Medical Expenses Deductions Checklist

Written by: PeopleKeep Team
Originally published on April 17, 2014. Last updated September 9, 2020.

If you or your clients paid a lot for health care in the last year, many of those expenses could qualify as a deduction from your taxable income on Form 1040, Schedule A. Use this checklist to determine which medical expenses you can take as a deduction on your income tax return.medical_expense_deduction_checklist

Medical Expense Deduction Tips

  • You have to itemize deductions to claim these expenses.

  • Medical expenses are only deductible to the extent that they exceed 10% of your Adjusted Gross Income (AGI). If your AGI is $75,000, for example, the first $7,500 of qualified expenses (10% of $75,000) don’t really count for deduction purposes.

  • However, if you're older than 65 years old there is a temporary exemption to the 10% rate. If you or your spouse are 65 years or older, or turned 65 during the tax year, you are allowed to deduct unreimbursed medical care expenses that exceed 7.5% of your adjusted gross income. The threshold remains at 7.5% of AGI for those taxpayers until Dec. 31, 2016.

See more medical expense tax deduction tips here.

Medical Expenses Deductions Checklist

The IRS offers the list for qualified medical expenses. We've included a partial list of qualified medical expenses below. For the complete list, see IRS Publication 502.

  • Acupuncture

  • Air conditioner necessary for relief from allergies or other respiratory problems (less any increase in the value of your home resulting from installation of air conditioning)

  • Alcoholism treatment, including inpatient treatment, meals and lodging at a therapeutic center for alcohol addiction

  • Artificial limbs

  • Artificial teeth

  • Birth control pills prescribed by a doctor

  • Braille books and magazines used by a visually-impaired person

  • Contact lenses, including equipment and materials for using contacts

  • Doctor or physician expenses

  • Drug addiction treatment, including in-patient treatment, meals and lodging at a therapeutic center for drug addiction

  • Elastic hosiery to treat blood circulation problems

  • Exercise program if a doctor has recommended it as treatment for a specific condition

  • Eye surgery, such as Lasik or a similar procedure, when it is not for cosmetic purposes only

  • Guide dog or other animal used by a visually-impaired, hearing-impaired or otherwise physically disabled person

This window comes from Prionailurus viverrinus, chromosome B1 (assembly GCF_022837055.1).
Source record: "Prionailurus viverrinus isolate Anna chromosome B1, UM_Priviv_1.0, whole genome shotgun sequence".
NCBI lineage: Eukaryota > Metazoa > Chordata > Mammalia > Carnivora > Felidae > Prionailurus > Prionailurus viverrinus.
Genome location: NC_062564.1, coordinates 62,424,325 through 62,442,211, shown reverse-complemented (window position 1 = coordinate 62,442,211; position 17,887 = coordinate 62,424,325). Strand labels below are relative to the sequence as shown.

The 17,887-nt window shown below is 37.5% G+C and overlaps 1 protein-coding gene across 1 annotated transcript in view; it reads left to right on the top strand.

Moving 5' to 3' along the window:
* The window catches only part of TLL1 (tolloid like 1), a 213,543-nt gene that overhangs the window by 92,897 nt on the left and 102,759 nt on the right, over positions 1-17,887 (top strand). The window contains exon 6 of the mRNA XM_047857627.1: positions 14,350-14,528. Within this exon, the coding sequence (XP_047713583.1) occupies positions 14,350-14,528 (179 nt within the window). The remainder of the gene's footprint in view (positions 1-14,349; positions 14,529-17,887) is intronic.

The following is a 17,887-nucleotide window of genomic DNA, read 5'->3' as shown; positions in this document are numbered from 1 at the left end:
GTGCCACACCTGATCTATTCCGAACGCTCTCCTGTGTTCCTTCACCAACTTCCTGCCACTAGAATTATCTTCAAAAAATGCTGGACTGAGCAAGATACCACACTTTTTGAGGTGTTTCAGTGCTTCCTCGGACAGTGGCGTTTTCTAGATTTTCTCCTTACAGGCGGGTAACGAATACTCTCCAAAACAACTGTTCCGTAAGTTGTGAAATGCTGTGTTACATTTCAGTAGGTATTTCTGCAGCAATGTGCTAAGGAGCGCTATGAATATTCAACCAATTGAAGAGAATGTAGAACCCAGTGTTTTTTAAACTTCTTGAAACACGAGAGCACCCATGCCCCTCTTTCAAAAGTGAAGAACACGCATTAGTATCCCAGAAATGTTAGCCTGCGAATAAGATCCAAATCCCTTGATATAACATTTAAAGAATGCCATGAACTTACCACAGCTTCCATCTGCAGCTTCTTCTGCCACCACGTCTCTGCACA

• Hospital care

  • Household help for nursing care services only

  • Insurance premiums for medical care coverage

  • Laboratory fees

  • Lead-based paint removal, including the cost of removing lead-based paints from surfaces when a child has lead poisoning or was previously diagnosed with lead poisoning. (Does not include the cost of repainting.)

  • Legal fees paid to authorize treatment for mental illness

  • Lifetime care advance payments

  • Lodging expenses while away from home to receive medical care in a hospital or medical facility

  • Long-term care insurance and long-term care expenses (there are limitations to what you can deduct)

  • Mattresses and boards bought specifically to alleviate an arthritic condition

  • Medical aids, including wheelchairs, hearing aids and batteries, eyeglasses, contact lenses, crutches, braces and guide dogs (and their care)

  • Medicines and drugs

  • Nursing care

  • Nursing home expenses, including the entire cost of medical care, plus meals and lodging if the main reason for being in the home is to obtain medical care

  • Oxygen and oxygen equipment

  • Special education; tuition for sending a mentally impaired or physically disabled person to a special school that has resources to relieve the disability

  • Smoking cessation programs (does not have to be recommended by a physician)

  • Swimming (the cost of therapeutic swimming prescribed by a physician)

  • Telephone (the cost and repair of special telephone equipment for a hearing-impaired person)

  • Television (the cost of equipment used to display the audio part of a TV program for hearing-impaired persons)

  • Transplant of an organ (but not hair transplants)

  • Transportation costs for obtaining medical care

  • Travel expenses for parents visiting their child in a special school for children with drug problems, where the visits are part of the medical treatment

  • Weight loss program, if it is recommended by a doctor to treat a specific medical condition or to cure any specific ailment or disease

  • Whirlpool baths prescribed by a doctor

  • X-ray services

The Comprehensive Guide to the Small Business HRA

Originally published on April 17, 2014. Last updated September 9, 2020.


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